The 2.35:1 widescreen presentation is encoded with the AVC MPEG-4 codec and looks outstanding. Facial detail on Diesel is amazing, I could spot the real stubble, fake scars and make out what the tattoo on his head was. When he got into the tank with Gorsky, the fake light was accurate, and once they got to America, the visuals were breathtaking. In the action sequences and Russian/Kazakh environments blacks look exceptional and the depth in the image is adequate. The film tends to lose some sharpness and a multi-dimensional feel when it goes outdoors occasionally (when Toorop starts driving Aurora and Rebeka), but otherwise the film looks much better than it deserves.
The DTS-HD Master Audio lossless 5.1 soundtrack doth bring the goods when it needs to, that's for sure. With all this action you get gunfire and explosions that are dynamic and well-balanced, providing a subwoofer punch when they were needed. From the opening scenes where a series of soldiers invades Toorop's home, and the train station, they're all powerful (my wife noticed it upstairs while I was watching). A key scene later when a Russian submarine bursts through the ice is both powerful and smartly immersive with the ice breaking in all speakers. Similar directional activity during the marketplace and club sequences is also effective, with excellent speaker panning. It's a shame that such a bad movie includes such a powerful and amazing soundtrack, but it's another reason why this lossless stuff is fantastic.
Fox has included their "BonusView," feature on this disc, which is basically their version of a picture-in-picture for Blu-ray discs that you can either play individually, as a group, or during the film itself. "Evolution of a Scene" (50:50) looks at some of the larger action sequences at various points in the film, while "Babylon A.D. Commercials" (2:44) are nothing more than the in-movie commercials that were produced. A deleted scene (2:32) showing more of a fight between dueling Hummers is included, and in HD no less. The six futurities are also all in high definition. "Babylon Babies" (11:05) is an interview with Dantec as he discusses the film and his other literary works, along with working with Kassovitz. He talks about the characters he's created and particular inspirations for this book, and it's nice to see him on here. "Arctic Escape" (11:41) is a sequence which covers the snowmobile fight, and includes ample interview footage with the drivers of said vehicles and the stunt coordinator who pulled it all together. "Fit for the Screen" (7:04) shows some work on additional sequences and working with Kassovitz on them, and how Diesel fit into the process. "Flight of the Hummers" (8:00) looks at the stunt driving in the film, and an animated prequel to the film, titled "Genesis of Aurora" (5:08), is the last feature on the first disc. A digital copy is housed on the second disc that completes the package.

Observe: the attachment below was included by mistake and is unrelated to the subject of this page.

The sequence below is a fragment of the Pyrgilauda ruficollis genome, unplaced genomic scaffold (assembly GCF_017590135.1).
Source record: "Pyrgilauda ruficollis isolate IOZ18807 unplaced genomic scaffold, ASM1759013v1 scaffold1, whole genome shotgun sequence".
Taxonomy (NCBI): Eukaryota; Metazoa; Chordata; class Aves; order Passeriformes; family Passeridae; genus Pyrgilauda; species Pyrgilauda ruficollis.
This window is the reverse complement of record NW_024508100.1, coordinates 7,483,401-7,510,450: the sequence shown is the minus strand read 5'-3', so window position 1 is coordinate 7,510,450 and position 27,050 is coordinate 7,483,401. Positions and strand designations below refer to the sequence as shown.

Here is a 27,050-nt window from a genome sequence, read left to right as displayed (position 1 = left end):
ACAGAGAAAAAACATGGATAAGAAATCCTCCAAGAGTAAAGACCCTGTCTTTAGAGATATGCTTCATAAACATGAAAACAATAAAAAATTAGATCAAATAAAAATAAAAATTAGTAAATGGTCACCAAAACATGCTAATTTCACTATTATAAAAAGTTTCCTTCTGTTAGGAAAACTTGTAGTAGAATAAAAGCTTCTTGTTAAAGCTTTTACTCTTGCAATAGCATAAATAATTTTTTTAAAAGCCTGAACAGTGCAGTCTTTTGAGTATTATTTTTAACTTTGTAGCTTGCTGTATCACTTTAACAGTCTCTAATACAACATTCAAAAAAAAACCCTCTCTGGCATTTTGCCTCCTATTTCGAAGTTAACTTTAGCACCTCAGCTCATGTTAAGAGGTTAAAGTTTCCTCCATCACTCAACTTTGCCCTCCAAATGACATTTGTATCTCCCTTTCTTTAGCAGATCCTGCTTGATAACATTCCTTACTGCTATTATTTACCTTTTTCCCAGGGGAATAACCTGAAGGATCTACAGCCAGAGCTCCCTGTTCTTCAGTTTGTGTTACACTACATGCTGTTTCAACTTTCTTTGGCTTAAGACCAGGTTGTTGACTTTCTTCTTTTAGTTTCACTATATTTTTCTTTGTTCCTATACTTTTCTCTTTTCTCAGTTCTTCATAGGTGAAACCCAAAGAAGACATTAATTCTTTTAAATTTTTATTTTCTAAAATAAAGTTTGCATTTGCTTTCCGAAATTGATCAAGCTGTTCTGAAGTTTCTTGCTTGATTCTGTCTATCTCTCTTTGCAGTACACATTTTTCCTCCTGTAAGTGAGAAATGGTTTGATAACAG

If I told you the story about film set in the future, starring a bald action hero who is asked to take a mysterious one-named woman on a "save the planet" type quest, in an action film directed by a Frenchman, you'd have thought I described the plot outline for The Fifth Element. But because this sounds so similar, you can get an idea of how original it is. The performances are uninspired, but at least the movie looks and sounds good in Blu-ray. But I like The Fifth Element, and I don't like Babylon A.D.. It's not worth your well-invested time.